Future working environments

standup1As with many things, everything old is new again. The stand-up desk was the standard office furniture of the 19th century long before the health benefits (when compared to modern day sit-down desks) were known or understood. In fact, our very own Prime Minister, Mr Malcolm Turnbull, is an avid supporter of the standing desk having installed one in his Canberra office.

The human body evolved to survive in the natural world – not our cosy man-made one. Historians have determined that our ancestors spent their years walking across continents, hunting animals, or farming land. Sitting? Well, that was done around the campfire or basket-weaving, but never for eight hours a day while staring at a screen.

There is a plethora of research which suggests that sitting is not good for us. According to the American Journal of Epidemiology: a study of 123,000 adults, who were followed over 14 years, showed that those who sat more than six hours a day were at least 18 per cent more likely to die than those who sat less than three hours a day. Current research suggests that prolonged sitting leads to increased risk of developing lifestyle diseases such as diabetes, obesity, high blood pressure, some cancers and blood clots.

Combined with this research is information that suggests that regular exercise, within current accepted guidelines, cannot prevent the increased risk associated with sedentary work or prolonged sitting and that many other more commonly recognised health issues can develop from prolonged sitting. These issues include musculoskeletal overuse and strain, low back pain, and increased intervertebral disc pressure.1

Mix it up!

standup2.1The trick is not to stand all day – prolonged stillness works against the body – but alternate between sitting and standing frequently throughout the day.

Sitting does reduce the muscular effort that we are under as we work and therefore, can often feel comfortable and be the posture of choice for deskbound workers. It reduces energy consumption, takes the weight off the lower limbs and reduces demand on the cardiovascular system. Research also suggests that workers are better able to focus on and undertake fine motor tasks when seated, when compared to standing.1

As an alternative to seated workstations, there are a number of options:

  1. Standing-only workstations
  2. Sit-stand workstations
  3. High desk with perching stool
  4. Active workstations (e.g. stationary bike or treadmill incorporated)

It’s likely that a sit-stand workstation strikes the right balance between providing a physically beneficial workstation and
an environment where employees feel comfortable and productive.

The benefits of a sit-stand workstation are:

  1. Provision of postural variety
  2. Reduction in lifestyle disease risk due to greater energy consumption and muscular effort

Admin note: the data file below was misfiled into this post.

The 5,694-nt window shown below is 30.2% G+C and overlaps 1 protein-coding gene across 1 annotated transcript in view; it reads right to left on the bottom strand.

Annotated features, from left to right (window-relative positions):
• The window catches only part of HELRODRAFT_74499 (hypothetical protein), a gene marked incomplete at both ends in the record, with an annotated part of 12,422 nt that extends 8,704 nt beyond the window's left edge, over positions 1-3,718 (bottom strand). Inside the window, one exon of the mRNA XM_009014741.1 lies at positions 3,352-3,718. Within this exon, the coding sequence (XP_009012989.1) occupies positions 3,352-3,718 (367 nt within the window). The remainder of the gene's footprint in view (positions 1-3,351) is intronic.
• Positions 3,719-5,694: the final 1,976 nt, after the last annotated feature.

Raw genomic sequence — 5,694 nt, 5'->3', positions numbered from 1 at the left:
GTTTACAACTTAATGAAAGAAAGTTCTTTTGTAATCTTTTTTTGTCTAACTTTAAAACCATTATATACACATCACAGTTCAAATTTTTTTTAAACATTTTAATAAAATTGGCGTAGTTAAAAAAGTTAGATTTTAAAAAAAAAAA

3. Decrease in the risk of musculoskeletal complaints
  4. Enhanced cognitive performance, as it activates the cardiovascular system and stimulates awareness

Research to date suggests however, that the use of sit-stand workstations generally meets with poor compliance. This is because they are based on the concept of the individual choosing to do more physical work and use more energy (by standing) as opposed to using less energy and having increased comfort (in sitting). As such, people are inclined to choose the least physiologically demanding posture and therefore, when provided with the option of sitting or standing, more frequently choose to sit.

Factors that need to be considered when deciding whether to move to a sit-stand workstation in the workplace:

  1. What works in the workplace?
  2. How do you encourage use amongst staff (when compliance is statistically low)?
  3. What arrangement will make sit-stand workstations most cost effective?
  4. How many standing workstations should be provided and will people hot desk into them during the day?

Other options for providing movement at work should also be considered (sit-stand workstations may only be one small piece of a bigger puzzle). Options may include:

  1. Periodically standing to work
  2. Conducting standing/walking meetings
  3. Walk to talk to people rather than email
  4. Move printers and other shared equipment to more distant locations

A participatory approach in the workplace to develop strategies to create movement will result in the most effective outcome.
Links for suppliers and a variety of sit/stand workstations:

http://www.badbacks.com.au/jesper-sit-stand-workpad-table

http://www.badbacks.com.au/workfit-a-ii-sit-stand-workstation

http://www.badbacks.com.au/axis-height-adjustable-crank-desk

http://www.ergolink.com.au/Accord-ergonomic-straight-height-adjustable-desk.html?keyword=height

For more information about using sit stand workstations in your work environment, or for other ergonomic enquiries, please contact your local Konekt office.

References

1 www.ergonomics.about.com/od/office/a/Benefits- of-a-Standing-Desk.htm. [Accessed 19 November 15].